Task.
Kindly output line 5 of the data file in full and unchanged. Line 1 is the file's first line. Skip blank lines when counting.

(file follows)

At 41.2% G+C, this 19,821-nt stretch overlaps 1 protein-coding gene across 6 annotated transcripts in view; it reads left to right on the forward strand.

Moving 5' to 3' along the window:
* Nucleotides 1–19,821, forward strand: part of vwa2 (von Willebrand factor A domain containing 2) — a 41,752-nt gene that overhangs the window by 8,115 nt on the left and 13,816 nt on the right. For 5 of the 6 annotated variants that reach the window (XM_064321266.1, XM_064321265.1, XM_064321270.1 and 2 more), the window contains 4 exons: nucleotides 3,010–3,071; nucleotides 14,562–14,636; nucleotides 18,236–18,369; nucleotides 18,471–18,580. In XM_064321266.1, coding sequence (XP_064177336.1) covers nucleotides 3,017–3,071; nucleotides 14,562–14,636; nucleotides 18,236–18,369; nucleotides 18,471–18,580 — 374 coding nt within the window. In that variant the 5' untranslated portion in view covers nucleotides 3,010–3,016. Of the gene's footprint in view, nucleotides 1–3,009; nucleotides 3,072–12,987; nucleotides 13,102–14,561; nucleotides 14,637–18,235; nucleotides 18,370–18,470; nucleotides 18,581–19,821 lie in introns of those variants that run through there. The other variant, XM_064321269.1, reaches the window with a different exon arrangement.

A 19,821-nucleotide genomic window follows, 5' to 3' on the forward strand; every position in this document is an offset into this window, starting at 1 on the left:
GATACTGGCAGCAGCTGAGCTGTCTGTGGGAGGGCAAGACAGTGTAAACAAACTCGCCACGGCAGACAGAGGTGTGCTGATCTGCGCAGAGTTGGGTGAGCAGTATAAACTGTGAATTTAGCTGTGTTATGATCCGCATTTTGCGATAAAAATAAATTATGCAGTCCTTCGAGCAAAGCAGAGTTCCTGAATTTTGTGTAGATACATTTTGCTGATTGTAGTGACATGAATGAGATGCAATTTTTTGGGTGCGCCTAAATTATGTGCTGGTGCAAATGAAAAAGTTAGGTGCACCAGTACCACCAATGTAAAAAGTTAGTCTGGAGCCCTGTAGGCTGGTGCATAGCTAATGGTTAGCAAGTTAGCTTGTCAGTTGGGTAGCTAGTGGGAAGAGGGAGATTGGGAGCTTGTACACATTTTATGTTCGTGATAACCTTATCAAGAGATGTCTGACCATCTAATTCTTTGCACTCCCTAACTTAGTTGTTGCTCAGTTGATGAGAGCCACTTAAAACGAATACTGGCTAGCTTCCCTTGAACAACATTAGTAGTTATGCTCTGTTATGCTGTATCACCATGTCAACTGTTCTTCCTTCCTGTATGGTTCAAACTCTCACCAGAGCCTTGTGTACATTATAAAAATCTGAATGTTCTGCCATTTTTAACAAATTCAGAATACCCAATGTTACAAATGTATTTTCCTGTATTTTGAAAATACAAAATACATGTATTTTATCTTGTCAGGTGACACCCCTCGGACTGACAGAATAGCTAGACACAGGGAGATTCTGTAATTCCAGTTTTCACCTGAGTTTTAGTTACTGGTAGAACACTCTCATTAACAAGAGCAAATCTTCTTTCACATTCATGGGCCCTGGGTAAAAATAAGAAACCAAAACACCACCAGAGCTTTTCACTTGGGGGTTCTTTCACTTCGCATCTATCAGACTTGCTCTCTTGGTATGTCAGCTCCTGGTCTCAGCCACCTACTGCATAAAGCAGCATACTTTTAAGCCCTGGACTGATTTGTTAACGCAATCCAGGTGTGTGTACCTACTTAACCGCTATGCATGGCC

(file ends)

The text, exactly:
GATACTGGCAGCAGCTGAGCTGTCTGTGGGAGGGCAAGACAGTGTAAACAAACTCGCCACGGCAGACAGAGGTGTGCTGATCTGCGCAGAGTTGGGTGAGCAGTATAAACTGTGAATTTAGCTGTGTTATGATCCGCATTTTGCGATAAAAATAAATTATGCAGTCCTTCGAGCAAAGCAGAGTTCCTGAATTTTGTGTAGATACATTTTGCTGATTGTAGTGACATGAATGAGATGCAATTTTTTGGGTGCGCCTAAATTATGTGCTGGTGCAAATGAAAAAGTTAGGTGCACCAGTACCACCAATGTAAAAAGTTAGTCTGGAGCCCTGTAGGCTGGTGCATAGCTAATGGTTAGCAAGTTAGCTTGTCAGTTGGGTAGCTAGTGGGAAGAGGGAGATTGGGAGCTTGTACACATTTTATGTTCGTGATAACCTTATCAAGAGATGTCTGACCATCTAATTCTTTGCACTCCCTAACTTAGTTGTTGCTCAGTTGATGAGAGCCACTTAAAACGAATACTGGCTAGCTTCCCTTGAACAACATTAGTAGTTATGCTCTGTTATGCTGTATCACCATGTCAACTGTTCTTCCTTCCTGTATGGTTCAAACTCTCACCAGAGCCTTGTGTACATTATAAAAATCTGAATGTTCTGCCATTTTTAACAAATTCAGAATACCCAATGTTACAAATGTATTTTCCTGTATTTTGAAAATACAAAATACATGTATTTTATCTTGTCAGGTGACACCCCTCGGACTGACAGAATAGCTAGACACAGGGAGATTCTGTAATTCCAGTTTTCACCTGAGTTTTAGTTACTGGTAGAACACTCTCATTAACAAGAGCAAATCTTCTTTCACATTCATGGGCCCTGGGTAAAAATAAGAAACCAAAACACCACCAGAGCTTTTCACTTGGGGGTTCTTTCACTTCGCATCTATCAGACTTGCTCTCTTGGTATGTCAGCTCCTGGTCTCAGCCACCTACTGCATAAAGCAGCATACTTTTAAGCCCTGGACTGATTTGTTAACGCAATCCAGGTGTGTGTACCTACTTAACCGCTATGCATGGCC